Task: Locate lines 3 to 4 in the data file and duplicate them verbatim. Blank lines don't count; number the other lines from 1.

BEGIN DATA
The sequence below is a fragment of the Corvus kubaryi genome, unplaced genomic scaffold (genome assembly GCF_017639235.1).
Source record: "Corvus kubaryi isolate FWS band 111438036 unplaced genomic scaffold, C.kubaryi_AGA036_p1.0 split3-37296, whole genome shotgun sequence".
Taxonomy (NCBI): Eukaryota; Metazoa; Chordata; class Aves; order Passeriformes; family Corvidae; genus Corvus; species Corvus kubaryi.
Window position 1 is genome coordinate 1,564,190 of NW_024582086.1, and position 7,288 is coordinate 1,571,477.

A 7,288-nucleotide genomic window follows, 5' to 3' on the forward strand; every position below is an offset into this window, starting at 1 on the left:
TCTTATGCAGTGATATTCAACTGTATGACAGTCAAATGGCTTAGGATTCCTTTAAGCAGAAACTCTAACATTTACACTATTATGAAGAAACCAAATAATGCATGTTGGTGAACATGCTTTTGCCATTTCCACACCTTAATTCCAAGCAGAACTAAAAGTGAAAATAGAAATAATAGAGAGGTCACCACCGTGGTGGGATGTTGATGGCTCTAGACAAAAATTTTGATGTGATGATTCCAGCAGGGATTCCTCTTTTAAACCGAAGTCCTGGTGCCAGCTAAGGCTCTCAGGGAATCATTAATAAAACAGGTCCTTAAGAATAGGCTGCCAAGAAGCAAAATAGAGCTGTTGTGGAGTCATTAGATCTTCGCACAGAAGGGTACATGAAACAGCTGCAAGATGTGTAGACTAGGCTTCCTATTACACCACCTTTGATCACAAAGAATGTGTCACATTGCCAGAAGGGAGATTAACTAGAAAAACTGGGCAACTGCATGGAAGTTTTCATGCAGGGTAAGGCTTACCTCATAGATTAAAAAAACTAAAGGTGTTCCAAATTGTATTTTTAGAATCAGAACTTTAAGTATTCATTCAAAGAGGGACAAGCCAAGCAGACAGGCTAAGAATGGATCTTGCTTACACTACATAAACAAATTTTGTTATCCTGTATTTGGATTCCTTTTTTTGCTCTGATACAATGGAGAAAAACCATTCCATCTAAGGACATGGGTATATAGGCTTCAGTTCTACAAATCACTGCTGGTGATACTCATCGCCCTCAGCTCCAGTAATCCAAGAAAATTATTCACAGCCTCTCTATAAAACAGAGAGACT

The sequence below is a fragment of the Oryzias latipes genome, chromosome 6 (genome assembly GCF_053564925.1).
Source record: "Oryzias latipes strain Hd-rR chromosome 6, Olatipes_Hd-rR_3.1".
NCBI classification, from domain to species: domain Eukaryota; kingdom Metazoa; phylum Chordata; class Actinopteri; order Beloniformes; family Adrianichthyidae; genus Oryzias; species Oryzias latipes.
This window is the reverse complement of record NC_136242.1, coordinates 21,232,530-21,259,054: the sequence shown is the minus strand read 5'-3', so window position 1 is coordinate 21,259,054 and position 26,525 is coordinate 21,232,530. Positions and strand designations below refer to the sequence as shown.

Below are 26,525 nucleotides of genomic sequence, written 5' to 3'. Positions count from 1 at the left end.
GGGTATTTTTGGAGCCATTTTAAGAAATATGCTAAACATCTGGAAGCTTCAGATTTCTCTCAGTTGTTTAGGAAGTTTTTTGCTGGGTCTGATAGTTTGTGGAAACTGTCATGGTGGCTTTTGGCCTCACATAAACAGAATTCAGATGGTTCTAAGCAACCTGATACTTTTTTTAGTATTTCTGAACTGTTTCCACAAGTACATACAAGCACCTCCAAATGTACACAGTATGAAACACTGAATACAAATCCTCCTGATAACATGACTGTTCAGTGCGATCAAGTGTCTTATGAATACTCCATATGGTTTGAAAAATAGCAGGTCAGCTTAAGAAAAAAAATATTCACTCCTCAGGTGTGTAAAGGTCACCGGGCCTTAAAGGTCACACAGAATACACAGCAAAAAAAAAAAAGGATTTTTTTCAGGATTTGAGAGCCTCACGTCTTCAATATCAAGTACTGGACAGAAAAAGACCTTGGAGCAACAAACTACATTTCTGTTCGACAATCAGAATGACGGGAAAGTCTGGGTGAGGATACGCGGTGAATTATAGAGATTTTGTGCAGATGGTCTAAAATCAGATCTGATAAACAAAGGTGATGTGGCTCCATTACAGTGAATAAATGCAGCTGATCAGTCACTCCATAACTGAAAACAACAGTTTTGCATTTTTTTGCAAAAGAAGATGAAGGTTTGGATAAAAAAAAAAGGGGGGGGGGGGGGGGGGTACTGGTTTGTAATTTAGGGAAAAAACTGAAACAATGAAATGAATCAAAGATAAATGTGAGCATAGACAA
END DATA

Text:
Taxonomy (NCBI): Eukaryota; Metazoa; Chordata; class Aves; order Passeriformes; family Corvidae; genus Corvus; species Corvus kubaryi.
Window position 1 is genome coordinate 1,564,190 of NW_024582086.1, and position 7,288 is coordinate 1,571,477.